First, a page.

Perhaps someone having a tweet that their energy company is still using a costly phone number or they have been kept waiting too long when they have tried to make contact by phone is a complaint.

Anything from a minor whinge to a serious dispute could be classed as a complaint, so it would be useful to establish what the term means in practice.



You have just made me think differently & what you say is correct. As some of us, like me, are moving to Twitter and not making things “formal” via the phone ARE these classed as complaints and are they in the data?

I would guess and say no, but I might be wrong.


What might drive me to use Twitter is many companies’ insistence on using web forms instead of email and doing their best to hide their contact phone numbers.

I am guessing that a ‘complaint’ would have to be related to a specific account and I don’t know how practical that would be within the limited number of characters imposed by Twitter.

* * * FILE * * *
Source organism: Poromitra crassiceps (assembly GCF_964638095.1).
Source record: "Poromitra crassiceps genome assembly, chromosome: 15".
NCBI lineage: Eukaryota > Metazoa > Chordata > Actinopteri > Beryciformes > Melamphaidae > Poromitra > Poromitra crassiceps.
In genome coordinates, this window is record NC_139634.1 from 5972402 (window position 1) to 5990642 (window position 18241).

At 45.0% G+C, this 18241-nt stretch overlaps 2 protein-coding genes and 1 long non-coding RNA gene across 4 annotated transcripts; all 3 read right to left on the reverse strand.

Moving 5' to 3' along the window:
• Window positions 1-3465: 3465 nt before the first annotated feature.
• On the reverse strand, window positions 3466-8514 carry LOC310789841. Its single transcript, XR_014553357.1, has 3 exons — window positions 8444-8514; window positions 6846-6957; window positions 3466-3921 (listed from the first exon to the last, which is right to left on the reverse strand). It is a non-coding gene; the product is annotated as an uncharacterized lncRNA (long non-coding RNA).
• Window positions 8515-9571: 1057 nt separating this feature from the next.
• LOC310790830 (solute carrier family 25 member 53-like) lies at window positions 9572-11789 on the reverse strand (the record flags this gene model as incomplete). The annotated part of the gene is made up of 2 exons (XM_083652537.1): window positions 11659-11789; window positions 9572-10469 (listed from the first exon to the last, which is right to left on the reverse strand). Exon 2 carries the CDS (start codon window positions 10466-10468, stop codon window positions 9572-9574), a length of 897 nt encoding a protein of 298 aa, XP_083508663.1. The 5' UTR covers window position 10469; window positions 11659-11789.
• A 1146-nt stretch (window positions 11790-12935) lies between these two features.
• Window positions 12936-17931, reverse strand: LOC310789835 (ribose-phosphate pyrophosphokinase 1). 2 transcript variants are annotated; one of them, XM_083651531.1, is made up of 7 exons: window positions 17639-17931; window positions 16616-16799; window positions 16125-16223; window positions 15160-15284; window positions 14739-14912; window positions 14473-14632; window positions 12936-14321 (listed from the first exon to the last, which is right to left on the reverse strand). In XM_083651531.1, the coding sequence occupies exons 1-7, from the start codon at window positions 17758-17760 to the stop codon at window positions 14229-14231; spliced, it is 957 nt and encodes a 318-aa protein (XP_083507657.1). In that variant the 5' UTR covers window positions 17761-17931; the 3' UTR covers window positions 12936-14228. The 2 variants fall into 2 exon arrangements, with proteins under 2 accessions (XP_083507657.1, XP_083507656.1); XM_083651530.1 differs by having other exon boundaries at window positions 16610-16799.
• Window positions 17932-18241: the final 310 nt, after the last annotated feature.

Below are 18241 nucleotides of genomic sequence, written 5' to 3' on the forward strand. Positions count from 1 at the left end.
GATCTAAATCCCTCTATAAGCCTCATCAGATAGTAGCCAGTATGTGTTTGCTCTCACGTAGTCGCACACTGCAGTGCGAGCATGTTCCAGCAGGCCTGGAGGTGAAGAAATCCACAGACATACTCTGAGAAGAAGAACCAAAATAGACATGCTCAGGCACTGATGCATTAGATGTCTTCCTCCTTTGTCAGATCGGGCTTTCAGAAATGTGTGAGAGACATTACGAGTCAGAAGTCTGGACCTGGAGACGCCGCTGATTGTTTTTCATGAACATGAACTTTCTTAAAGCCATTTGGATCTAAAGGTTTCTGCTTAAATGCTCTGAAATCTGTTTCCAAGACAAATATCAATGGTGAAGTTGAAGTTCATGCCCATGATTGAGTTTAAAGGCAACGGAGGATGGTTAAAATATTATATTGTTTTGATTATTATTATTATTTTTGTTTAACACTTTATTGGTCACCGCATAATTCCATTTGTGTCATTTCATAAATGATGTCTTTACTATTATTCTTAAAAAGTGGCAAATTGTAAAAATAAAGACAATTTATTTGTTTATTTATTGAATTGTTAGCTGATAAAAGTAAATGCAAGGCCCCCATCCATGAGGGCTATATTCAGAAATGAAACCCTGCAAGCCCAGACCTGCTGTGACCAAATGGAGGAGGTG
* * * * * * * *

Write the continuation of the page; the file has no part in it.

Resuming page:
Hi wavechange,

The term complaint is really broad. It covers anything where the customer expresses dissatisfaction with the company and its services (the definition is in legislation). So all the examples you’ve given are classed as a complaint.

In the energy sector all complaints are recorded from the point they are made, while in banking they are only recorded after 24 hours. So in the banking sector it sounds like your complaint wouldn’t be classed as such if it was dealt with within 24 hours.

In dealing with complaints energy companies have an 8 week period in which to resolve it to both parties’ satisfaction, otherwise the customer can go to the energy ombudsman. The customer can also go to the ombudsman if the company’s processes have been completed earlier.